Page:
Patients leaving against medical advice are a common worldwide problem in hospitals, both in wards and emergency departments. Such patients have been variously labeled as DAMA, LAMA, absconding or DOPR.
DAMA or discharge against medical advice is when the patient discharges himself from the hospital, but the discharge has not been authorized by the treating doctor.
LAMA or left against medical advice again means that the patient leaves the hospital against the advice of the doctor; but, a LAMA patient may also leave without informing or the patient may walk out of the ward.
A patient who leaves the hospital without informing the ward/hospital staff can also be said to be absconding.
Discharge on patient request or DOPR is when a patient asks or requests to leave the hospital. In such a situation, the patient leaves the hospital against medical advice but with the consent of the treating doctor.
Regardless of the terminology used, such circumstances have clinical, ethical and legal implications.
The treating doctor is still liable, even in DOPR. Informed consent is critical here meaning that the patient has decided to leave the hospital of his free will, without any coercion, at the same time fully understanding the risks of leaving the hospital, benefits of hospitalization, alternatives including possible consequences of refusing the doctor’s recommendations. The doctor has a duty to provide safe discharge in such cases, which also includes a follow-up advice in addition to the abovementioned.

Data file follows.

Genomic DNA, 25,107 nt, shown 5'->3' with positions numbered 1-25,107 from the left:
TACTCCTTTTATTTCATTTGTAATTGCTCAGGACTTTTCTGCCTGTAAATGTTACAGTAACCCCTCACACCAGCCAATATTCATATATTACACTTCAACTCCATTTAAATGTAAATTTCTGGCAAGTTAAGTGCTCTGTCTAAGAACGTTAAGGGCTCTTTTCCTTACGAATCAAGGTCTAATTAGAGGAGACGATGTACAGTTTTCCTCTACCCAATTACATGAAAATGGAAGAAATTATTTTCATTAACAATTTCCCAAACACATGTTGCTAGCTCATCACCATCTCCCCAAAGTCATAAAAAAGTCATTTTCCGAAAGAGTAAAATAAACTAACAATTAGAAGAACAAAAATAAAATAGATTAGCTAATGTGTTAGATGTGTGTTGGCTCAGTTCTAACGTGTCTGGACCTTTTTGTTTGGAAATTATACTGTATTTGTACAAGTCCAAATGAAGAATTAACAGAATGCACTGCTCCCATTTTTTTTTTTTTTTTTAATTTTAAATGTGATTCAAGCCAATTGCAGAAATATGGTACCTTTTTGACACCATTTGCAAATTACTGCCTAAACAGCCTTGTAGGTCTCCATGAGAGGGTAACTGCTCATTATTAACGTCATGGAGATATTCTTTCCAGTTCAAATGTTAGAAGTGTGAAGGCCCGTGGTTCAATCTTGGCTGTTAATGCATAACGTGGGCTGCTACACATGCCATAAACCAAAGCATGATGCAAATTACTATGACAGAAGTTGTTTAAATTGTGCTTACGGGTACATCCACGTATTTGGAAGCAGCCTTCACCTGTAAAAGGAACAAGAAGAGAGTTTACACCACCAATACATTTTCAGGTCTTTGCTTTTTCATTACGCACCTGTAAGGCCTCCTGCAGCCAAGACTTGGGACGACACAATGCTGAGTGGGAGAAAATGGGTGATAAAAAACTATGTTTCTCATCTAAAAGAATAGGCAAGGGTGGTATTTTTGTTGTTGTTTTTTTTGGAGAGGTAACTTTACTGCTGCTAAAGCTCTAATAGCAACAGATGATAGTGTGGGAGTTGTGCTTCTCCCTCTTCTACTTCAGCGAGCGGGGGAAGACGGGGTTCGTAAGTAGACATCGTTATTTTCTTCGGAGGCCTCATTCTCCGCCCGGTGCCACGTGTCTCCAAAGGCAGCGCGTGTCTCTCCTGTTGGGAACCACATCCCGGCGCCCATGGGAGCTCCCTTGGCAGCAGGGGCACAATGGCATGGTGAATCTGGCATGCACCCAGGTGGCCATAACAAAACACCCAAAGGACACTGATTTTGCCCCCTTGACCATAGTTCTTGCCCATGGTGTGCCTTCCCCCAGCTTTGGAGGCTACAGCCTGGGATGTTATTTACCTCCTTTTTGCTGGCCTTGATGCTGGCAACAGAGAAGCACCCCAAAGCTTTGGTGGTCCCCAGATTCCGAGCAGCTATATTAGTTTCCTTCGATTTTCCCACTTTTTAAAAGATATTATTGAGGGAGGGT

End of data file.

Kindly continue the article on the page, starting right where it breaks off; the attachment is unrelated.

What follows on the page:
The subsequent decision of the patient to decline the advice of the doctor is termed informed refusal, which is an integral component of informed consent.
It is not just enough to simply record that the patient has requested DOPR, it is essential to document the entire process of informed consent along with informed refusal.
Failure to obtain an informed refusal before accepting the patient’s decision to leave the hospital makes the doctor vulnerable to prosecution for medical malpractice.
Patients who leave the hospital against medical advice (DAMA/LAMA/DOPR) are at risk of adverse or poor health outcomes because of incomplete treatment, which may increase the risk of re-hospitalization or they may suffer an acute potentially life-threatening event.
A study of more than 2 million PCI procedures published in JACC Cardiovascular Interventions shows that though DAMA patients are uncommon, they are twice more likely to be re-hospitalized with an acute myocardial infarction (MI) than those discharged home or have neuropsychiatric reasons as noncardiac causes of readmission. If DAMA patients are re-hospitalized with MI, the mortality rate is double that of non-DAMA patients readmitted with MI